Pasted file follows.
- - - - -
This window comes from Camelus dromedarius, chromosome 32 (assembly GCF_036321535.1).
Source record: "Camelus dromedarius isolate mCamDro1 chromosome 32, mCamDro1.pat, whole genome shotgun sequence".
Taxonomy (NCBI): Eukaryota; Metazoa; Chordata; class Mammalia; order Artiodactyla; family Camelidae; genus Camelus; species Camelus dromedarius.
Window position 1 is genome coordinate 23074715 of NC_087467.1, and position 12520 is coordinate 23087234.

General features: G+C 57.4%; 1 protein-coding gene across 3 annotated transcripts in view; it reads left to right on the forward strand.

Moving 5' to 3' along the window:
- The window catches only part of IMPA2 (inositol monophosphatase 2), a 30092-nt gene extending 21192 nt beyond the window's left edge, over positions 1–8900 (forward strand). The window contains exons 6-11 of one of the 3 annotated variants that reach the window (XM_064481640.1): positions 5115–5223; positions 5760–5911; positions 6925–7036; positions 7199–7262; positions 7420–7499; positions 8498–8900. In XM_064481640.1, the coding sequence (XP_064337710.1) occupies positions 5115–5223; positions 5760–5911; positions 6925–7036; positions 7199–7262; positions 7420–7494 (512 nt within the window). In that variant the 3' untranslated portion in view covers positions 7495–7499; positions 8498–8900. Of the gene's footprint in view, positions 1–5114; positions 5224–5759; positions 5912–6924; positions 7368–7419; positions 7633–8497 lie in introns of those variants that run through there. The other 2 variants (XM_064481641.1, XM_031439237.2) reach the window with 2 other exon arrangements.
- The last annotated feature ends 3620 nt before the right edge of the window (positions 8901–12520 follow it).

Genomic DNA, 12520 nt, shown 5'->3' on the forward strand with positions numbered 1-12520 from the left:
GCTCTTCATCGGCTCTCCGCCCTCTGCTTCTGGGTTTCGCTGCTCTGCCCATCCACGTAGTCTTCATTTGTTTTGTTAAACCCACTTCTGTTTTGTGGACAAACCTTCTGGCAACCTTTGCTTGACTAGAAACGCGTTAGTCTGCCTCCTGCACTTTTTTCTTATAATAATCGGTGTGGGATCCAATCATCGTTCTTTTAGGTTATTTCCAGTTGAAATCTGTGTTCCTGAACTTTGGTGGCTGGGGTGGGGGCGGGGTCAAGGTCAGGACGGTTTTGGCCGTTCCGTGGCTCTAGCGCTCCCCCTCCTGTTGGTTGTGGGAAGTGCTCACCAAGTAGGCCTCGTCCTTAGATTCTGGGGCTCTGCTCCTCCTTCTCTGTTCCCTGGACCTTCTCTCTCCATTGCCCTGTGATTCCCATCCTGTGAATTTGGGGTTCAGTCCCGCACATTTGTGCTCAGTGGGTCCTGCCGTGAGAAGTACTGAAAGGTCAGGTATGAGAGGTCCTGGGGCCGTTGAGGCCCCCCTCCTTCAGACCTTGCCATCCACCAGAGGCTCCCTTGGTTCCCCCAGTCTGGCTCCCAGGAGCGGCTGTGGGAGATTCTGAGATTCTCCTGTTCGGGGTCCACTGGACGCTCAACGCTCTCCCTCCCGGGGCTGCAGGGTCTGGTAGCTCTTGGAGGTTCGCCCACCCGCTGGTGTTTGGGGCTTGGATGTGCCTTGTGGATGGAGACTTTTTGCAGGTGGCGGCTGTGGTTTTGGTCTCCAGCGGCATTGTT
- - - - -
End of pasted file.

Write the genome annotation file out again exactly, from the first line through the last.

This window comes from Camelus dromedarius, chromosome 32 (assembly GCF_036321535.1).
Source record: "Camelus dromedarius isolate mCamDro1 chromosome 32, mCamDro1.pat, whole genome shotgun sequence".
Taxonomy (NCBI): Eukaryota; Metazoa; Chordata; class Mammalia; order Artiodactyla; family Camelidae; genus Camelus; species Camelus dromedarius.
Window position 1 is genome coordinate 23074715 of NC_087467.1, and position 12520 is coordinate 23087234.

General features: G+C 57.4%; 1 protein-coding gene across 3 annotated transcripts in view; it reads left to right on the forward strand.

Moving 5' to 3' along the window:
- The window catches only part of IMPA2 (inositol monophosphatase 2), a 30092-nt gene extending 21192 nt beyond the window's left edge, over positions 1–8900 (forward strand). The window contains exons 6-11 of one of the 3 annotated variants that reach the window (XM_064481640.1): positions 5115–5223; positions 5760–5911; positions 6925–7036; positions 7199–7262; positions 7420–7499; positions 8498–8900. In XM_064481640.1, the coding sequence (XP_064337710.1) occupies positions 5115–5223; positions 5760–5911; positions 6925–7036; positions 7199–7262; positions 7420–7494 (512 nt within the window). In that variant the 3' untranslated portion in view covers positions 7495–7499; positions 8498–8900. Of the gene's footprint in view, positions 1–5114; positions 5224–5759; positions 5912–6924; positions 7368–7419; positions 7633–8497 lie in introns of those variants that run through there. The other 2 variants (XM_064481641.1, XM_031439237.2) reach the window with 2 other exon arrangements.
- The last annotated feature ends 3620 nt before the right edge of the window (positions 8901–12520 follow it).

Genomic DNA, 12520 nt, shown 5'->3' on the forward strand with positions numbered 1-12520 from the left:
GCTCTTCATCGGCTCTCCGCCCTCTGCTTCTGGGTTTCGCTGCTCTGCCCATCCACGTAGTCTTCATTTGTTTTGTTAAACCCACTTCTGTTTTGTGGACAAACCTTCTGGCAACCTTTGCTTGACTAGAAACGCGTTAGTCTGCCTCCTGCACTTTTTTCTTATAATAATCGGTGTGGGATCCAATCATCGTTCTTTTAGGTTATTTCCAGTTGAAATCTGTGTTCCTGAACTTTGGTGGCTGGGGTGGGGGCGGGGTCAAGGTCAGGACGGTTTTGGCCGTTCCGTGGCTCTAGCGCTCCCCCTCCTGTTGGTTGTGGGAAGTGCTCACCAAGTAGGCCTCGTCCTTAGATTCTGGGGCTCTGCTCCTCCTTCTCTGTTCCCTGGACCTTCTCTCTCCATTGCCCTGTGATTCCCATCCTGTGAATTTGGGGTTCAGTCCCGCACATTTGTGCTCAGTGGGTCCTGCCGTGAGAAGTACTGAAAGGTCAGGTATGAGAGGTCCTGGGGCCGTTGAGGCCCCCCTCCTTCAGACCTTGCCATCCACCAGAGGCTCCCTTGGTTCCCCCAGTCTGGCTCCCAGGAGCGGCTGTGGGAGATTCTGAGATTCTCCTGTTCGGGGTCCACTGGACGCTCAACGCTCTCCCTCCCGGGGCTGCAGGGTCTGGTAGCTCTTGGAGGTTCGCCCACCCGCTGGTGTTTGGGGCTTGGATGTGCCTTGTGGATGGAGACTTTTTGCAGGTGGCGGCTGTGGTTTTGGTCTCCAGCGGCATTGTT